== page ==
Thursday, October 28, 2021

7:00 pm

Sam Evian

Sam Evian is an songwriter and producer, who spent years in NYC, but has recently moved to the Catskills. Time to Melt, his third LP and debut for Fat Possum was the result of recordings in upstate NY. A glowing set of soulfully psychedelic pop gems, Time to Melt is a testimonial to the life and wisdom to be found when you give yourself the mercy of space. During the last decade, Sam has worked with Big Thief, Cass McCombs, and Widowspeak as Sam Owens, his given name.
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Foam Presents
Sam Evian
Thursday, October 28th, 2021

Sam Evian is an songwriter and producer, who spent years in NYC, but has recently moved to the Catskills. Time to Melt, his third LP and debut for Fat Possum was the result of recordings in upstate NY. A glowing set of soulfully psychedelic pop gems, Time to Melt is a testimonial to the life and wisdom to be found when you give yourself the mercy of space. During the last decade, Sam has worked with Big Thief, Cass McCombs, and Widowspeak as Sam Owens, his given name.

Through the pandemic, he sorted through more than 60 instrumental demos he’d recorded in the last 2 years and began shaping the most enticing of them into songs with help from friends. But the last few years have been purely happy for mostly no one, Sam included. Time to Melt reckons with the weight of our time, even when it sounds largely weightless. Inspired by Coltrane’s mixture of grace and gravitas and Marvin Gaye’s uncanny ability to turn social issues into personal anthems, Sam strove to give these otherwise-beguiling instrumentals the thoughtfulness and depth these days demand.

With its rubbery bassline and sweeping strings, “Freezee Pops” unfurls like a Summer breeze. It reads, though, like poetic testimony on police brutality, an innocent kid’s life plundered for prison-system profits. And “Knock Knock” taps Sam’s memories of race-and-class violence in the small-town South and his subsequent reckoning with our crumbling American façade, where “we tell ourselves almost anything but the truth.” The song is ultimately a tribute to the perseverance of the vulnerable, who find community and joy in spite of the way centuries of miscreants try to deny it.

There are also songs of utter celebration on Time to Melt. Buttressed by bold baritone sax, lifted by exuberant trumpet, and washed in fluorescent guitars, “Easy to Love” is an exultant ode to finding a new paradise outside of the city. At home now near the Ashokan Reservoir with their new rescue dog, Jan, Sam and Hannah mostly listen to music and cook dinner. That’s the kind of record Sam wanted to make—an album of sounds so pleasant and compelling that you put it on and follow the slipstream.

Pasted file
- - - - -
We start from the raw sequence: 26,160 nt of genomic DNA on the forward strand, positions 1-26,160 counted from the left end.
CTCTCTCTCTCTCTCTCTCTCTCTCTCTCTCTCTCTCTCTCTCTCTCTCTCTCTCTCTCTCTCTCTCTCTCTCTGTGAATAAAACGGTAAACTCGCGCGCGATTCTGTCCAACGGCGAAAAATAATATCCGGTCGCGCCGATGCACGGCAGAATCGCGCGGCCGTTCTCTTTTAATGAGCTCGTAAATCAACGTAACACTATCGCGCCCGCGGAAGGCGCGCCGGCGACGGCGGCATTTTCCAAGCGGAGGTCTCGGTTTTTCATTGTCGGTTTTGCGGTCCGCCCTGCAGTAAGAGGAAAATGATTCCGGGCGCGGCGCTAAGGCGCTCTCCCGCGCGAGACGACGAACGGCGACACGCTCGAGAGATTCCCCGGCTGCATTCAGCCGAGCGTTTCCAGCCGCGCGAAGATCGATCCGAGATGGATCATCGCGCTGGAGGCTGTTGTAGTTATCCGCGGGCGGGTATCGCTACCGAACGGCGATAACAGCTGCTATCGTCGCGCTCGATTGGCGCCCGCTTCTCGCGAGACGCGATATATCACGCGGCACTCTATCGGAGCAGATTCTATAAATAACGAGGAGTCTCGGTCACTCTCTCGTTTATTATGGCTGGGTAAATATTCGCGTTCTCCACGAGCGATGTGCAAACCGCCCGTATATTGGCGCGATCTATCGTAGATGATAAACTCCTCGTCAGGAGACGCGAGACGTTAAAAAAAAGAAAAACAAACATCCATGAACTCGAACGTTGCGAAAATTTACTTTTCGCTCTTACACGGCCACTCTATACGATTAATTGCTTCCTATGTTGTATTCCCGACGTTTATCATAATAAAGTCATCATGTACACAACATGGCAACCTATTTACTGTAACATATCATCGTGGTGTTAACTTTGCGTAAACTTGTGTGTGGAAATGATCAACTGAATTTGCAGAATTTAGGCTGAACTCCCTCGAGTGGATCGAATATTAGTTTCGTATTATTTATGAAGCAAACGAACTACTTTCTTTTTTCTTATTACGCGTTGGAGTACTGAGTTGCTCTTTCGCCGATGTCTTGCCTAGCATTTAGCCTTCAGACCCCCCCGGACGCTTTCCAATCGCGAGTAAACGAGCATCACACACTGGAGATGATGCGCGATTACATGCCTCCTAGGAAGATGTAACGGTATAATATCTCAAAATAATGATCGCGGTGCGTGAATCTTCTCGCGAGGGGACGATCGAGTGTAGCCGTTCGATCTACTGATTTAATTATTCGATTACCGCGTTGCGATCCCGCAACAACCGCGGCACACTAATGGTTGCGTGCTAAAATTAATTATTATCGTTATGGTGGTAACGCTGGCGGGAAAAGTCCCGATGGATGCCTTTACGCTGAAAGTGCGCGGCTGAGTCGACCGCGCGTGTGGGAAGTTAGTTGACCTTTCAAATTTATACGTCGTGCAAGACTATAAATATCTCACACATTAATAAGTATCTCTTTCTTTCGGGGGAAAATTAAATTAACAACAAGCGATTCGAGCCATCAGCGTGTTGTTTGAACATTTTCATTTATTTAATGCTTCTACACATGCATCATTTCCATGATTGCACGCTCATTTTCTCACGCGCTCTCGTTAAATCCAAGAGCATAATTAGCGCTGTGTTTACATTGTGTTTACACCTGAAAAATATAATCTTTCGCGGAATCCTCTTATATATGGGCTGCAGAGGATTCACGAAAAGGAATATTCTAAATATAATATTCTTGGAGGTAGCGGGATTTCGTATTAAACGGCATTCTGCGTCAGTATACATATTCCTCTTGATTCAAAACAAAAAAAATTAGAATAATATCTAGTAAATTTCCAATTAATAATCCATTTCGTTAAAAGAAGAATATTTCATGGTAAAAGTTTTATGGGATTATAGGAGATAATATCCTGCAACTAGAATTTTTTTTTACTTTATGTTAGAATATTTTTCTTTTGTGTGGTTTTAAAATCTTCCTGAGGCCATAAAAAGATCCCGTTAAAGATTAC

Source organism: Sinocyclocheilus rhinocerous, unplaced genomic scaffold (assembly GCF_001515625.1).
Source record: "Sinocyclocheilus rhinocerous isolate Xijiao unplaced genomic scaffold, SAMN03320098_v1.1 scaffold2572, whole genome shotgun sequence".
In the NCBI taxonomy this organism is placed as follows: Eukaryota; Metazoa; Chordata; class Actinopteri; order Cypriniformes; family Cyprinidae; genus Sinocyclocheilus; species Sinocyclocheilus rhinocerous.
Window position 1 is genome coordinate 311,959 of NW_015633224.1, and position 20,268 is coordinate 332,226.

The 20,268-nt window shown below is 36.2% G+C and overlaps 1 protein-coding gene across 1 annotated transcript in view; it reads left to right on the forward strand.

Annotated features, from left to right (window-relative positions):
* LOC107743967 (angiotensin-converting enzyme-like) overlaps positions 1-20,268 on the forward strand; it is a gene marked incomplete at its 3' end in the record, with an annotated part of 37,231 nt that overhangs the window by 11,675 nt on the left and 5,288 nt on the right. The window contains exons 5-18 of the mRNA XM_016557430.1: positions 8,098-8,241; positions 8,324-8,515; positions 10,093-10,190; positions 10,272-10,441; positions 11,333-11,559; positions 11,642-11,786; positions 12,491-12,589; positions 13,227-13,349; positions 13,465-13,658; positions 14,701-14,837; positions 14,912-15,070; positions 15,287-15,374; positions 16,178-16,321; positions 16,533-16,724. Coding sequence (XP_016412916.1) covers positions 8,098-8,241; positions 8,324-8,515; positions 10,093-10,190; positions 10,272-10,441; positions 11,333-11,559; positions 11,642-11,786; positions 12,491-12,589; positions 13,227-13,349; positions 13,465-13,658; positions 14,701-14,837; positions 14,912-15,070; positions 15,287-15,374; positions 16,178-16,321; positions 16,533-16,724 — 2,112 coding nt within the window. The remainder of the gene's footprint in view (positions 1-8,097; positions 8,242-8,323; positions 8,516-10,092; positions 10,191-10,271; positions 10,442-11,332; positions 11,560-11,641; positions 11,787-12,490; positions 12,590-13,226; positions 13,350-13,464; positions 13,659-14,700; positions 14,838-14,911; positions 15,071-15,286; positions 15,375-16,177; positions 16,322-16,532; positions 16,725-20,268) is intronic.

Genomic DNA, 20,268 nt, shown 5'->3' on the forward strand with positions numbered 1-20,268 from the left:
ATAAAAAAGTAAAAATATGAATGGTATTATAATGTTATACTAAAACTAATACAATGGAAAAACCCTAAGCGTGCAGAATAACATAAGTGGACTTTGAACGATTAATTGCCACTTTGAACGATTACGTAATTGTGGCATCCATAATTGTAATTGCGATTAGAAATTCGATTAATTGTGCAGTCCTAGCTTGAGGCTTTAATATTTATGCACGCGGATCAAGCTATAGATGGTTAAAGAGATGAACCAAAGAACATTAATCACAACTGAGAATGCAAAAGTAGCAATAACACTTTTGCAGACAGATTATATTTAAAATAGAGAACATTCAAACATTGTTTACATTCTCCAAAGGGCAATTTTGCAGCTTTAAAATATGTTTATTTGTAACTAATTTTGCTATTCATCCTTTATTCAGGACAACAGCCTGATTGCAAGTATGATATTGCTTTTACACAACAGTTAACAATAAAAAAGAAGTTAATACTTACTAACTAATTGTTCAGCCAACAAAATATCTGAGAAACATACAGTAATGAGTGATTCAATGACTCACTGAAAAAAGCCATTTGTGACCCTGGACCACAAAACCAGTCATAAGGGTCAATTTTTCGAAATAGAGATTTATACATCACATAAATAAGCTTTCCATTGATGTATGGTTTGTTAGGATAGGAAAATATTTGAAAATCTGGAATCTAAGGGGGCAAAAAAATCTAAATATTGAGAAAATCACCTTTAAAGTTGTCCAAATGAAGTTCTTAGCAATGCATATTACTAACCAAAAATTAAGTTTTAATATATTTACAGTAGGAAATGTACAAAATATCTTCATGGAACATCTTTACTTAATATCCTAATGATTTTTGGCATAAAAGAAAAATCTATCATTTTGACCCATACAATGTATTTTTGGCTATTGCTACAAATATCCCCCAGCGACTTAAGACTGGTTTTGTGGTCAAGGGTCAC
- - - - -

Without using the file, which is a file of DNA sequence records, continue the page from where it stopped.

But making dinner isn’t some idle exercise. It’s a place to unpack the pain and wonder, the suffering and promise of the moment, to reflect on where you have been and what might come next. In 40 striking minutes, or the time it may take you to make that meal, Time to Melt sorts through a year of a life spent in rage and hope, lockdown and love.

Needless to say, we're very excited for this show at Foam. We hope you join us on Thursday the 28th of October for a show we've been looking forward to for months.

Liam Kazar
Chicago-raised musician, songwriter and chef Liam Kazar

Throughout the last decade, Kazar has been recognized for his adaptability and deftness in the studio and on stage, leading to tours and collaborations with Jeff Tweedy, Chance the Rapper, Steve Gunn, Daniel Johnston, amongst others. While Kazar has consistently been a dream bandmate over the past several years, making his own songs presented a chance to finally find his own voice. Due North, latest release is a personal revelation, where the more Kazar wrote, the more his songs showed what kind of artist he’s always wanted to be – one whose own joyous rock songs are so irresistible, full of charm, wit and heart, they feel timeless. Aside from Kazar’s incredible musicianship, he’s also a fantastic chef. He runs a restaurant, Isfahan, in which he makes gorgeous dishes that honor his Armenian heritage and his family’s journey to the United States from Iran, Syria, and Lebanon.

8pm
Free

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